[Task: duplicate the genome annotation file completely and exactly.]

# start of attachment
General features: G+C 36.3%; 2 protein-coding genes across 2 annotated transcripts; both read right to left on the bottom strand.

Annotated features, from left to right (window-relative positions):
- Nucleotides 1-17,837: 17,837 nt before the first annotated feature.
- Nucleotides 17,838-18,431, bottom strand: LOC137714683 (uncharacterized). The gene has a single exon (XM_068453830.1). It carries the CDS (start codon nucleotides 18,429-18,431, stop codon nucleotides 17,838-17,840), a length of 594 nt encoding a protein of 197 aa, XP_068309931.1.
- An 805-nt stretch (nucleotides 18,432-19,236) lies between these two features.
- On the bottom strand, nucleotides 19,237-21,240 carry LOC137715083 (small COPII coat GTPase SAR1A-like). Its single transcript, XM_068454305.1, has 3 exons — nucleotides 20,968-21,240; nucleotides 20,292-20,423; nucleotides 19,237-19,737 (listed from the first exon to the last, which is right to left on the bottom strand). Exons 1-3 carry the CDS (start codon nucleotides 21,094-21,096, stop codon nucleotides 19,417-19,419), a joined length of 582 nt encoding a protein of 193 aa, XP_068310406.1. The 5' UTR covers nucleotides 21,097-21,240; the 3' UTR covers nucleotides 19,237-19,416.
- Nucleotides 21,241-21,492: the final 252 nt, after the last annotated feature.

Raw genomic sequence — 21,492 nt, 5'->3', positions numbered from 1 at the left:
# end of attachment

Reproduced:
General features: G+C 36.3%; 2 protein-coding genes across 2 annotated transcripts; both read right to left on the bottom strand.

Annotated features, from left to right (window-relative positions):
- Nucleotides 1-17,837: 17,837 nt before the first annotated feature.
- Nucleotides 17,838-18,431, bottom strand: LOC137714683 (uncharacterized). The gene has a single exon (XM_068453830.1). It carries the CDS (start codon nucleotides 18,429-18,431, stop codon nucleotides 17,838-17,840), a length of 594 nt encoding a protein of 197 aa, XP_068309931.1.
- An 805-nt stretch (nucleotides 18,432-19,236) lies between these two features.
- On the bottom strand, nucleotides 19,237-21,240 carry LOC137715083 (small COPII coat GTPase SAR1A-like). Its single transcript, XM_068454305.1, has 3 exons — nucleotides 20,968-21,240; nucleotides 20,292-20,423; nucleotides 19,237-19,737 (listed from the first exon to the last, which is right to left on the bottom strand). Exons 1-3 carry the CDS (start codon nucleotides 21,094-21,096, stop codon nucleotides 19,417-19,419), a joined length of 582 nt encoding a protein of 193 aa, XP_068310406.1. The 5' UTR covers nucleotides 21,097-21,240; the 3' UTR covers nucleotides 19,237-19,416.
- Nucleotides 21,241-21,492: the final 252 nt, after the last annotated feature.

Raw genomic sequence — 21,492 nt, 5'->3', positions numbered from 1 at the left: